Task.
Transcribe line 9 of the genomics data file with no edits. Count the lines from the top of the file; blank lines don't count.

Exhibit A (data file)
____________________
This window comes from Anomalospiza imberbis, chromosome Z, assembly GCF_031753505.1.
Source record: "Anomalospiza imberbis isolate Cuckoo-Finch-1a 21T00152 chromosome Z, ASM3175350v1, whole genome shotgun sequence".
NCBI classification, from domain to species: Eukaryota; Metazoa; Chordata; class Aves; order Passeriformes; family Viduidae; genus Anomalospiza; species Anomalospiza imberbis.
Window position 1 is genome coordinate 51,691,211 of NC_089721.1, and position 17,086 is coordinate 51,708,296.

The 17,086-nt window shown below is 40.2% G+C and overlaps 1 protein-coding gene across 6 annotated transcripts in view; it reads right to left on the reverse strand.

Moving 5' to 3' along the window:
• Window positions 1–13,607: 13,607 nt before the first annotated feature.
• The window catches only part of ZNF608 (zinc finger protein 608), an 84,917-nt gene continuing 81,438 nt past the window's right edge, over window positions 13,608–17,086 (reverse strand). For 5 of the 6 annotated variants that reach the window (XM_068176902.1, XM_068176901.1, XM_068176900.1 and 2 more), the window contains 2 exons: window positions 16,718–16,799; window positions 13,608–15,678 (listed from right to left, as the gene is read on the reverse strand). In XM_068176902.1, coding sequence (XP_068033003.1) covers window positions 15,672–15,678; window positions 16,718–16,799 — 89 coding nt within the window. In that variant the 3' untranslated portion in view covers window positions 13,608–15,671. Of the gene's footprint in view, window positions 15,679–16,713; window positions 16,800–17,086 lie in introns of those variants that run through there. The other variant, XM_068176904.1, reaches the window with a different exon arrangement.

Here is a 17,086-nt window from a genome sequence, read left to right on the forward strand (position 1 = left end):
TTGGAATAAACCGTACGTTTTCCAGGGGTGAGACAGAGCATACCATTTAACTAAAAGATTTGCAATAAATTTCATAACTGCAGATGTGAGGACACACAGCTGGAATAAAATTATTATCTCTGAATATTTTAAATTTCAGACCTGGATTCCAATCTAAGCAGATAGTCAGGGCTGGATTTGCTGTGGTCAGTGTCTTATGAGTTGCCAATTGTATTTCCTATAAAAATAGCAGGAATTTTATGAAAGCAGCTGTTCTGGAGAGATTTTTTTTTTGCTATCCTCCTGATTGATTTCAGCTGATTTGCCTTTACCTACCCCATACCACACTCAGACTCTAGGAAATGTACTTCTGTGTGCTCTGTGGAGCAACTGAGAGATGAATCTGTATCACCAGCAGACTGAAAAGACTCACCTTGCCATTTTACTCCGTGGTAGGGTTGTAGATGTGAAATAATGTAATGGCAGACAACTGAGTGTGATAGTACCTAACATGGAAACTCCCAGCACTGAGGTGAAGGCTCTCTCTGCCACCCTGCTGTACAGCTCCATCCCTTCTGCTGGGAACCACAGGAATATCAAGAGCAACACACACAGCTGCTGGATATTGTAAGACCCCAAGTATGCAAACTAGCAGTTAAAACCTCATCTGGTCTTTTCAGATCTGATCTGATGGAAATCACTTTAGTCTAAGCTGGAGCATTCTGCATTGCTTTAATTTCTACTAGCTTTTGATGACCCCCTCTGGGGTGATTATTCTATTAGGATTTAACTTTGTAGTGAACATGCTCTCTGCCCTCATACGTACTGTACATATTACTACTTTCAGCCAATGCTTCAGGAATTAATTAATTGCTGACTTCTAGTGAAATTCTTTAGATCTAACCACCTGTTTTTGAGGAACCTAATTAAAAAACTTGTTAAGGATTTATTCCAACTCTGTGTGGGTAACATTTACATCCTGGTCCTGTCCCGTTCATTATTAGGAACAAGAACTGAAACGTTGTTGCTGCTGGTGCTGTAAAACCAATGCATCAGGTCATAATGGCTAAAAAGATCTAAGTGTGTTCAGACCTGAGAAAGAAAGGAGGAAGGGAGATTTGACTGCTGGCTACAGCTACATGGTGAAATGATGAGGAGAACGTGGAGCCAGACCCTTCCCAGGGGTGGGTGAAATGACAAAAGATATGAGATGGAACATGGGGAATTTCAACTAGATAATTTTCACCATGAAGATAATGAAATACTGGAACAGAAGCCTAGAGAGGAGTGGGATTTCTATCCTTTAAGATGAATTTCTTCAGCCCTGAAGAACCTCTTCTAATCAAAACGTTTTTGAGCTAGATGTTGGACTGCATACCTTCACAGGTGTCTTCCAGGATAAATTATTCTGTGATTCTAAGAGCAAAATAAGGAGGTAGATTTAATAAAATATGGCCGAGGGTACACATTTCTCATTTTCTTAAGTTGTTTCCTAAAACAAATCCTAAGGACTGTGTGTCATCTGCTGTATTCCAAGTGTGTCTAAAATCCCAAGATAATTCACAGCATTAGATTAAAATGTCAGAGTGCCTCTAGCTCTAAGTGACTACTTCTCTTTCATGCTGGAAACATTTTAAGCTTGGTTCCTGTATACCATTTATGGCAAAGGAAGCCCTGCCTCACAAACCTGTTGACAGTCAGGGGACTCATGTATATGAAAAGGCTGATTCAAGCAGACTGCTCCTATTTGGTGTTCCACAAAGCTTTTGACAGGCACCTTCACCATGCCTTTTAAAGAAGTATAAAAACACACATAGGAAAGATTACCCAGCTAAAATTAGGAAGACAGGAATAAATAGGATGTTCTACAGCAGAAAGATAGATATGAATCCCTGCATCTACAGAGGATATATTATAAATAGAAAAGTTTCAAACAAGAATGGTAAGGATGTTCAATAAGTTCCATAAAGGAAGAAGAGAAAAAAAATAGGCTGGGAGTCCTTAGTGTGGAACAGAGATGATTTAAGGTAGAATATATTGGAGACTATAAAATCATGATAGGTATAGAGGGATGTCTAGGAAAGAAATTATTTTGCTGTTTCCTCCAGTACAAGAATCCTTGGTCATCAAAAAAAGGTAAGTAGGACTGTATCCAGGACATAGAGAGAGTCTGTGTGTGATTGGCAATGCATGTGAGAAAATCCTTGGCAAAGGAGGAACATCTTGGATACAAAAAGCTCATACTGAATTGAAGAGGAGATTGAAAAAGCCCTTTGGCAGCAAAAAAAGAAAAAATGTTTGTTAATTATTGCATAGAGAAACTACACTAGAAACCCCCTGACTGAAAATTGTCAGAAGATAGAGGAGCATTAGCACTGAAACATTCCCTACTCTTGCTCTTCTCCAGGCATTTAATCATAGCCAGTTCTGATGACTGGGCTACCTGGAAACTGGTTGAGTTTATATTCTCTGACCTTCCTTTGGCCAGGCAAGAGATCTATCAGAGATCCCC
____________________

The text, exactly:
Here is a 17,086-nt window from a genome sequence, read left to right on the forward strand (position 1 = left end):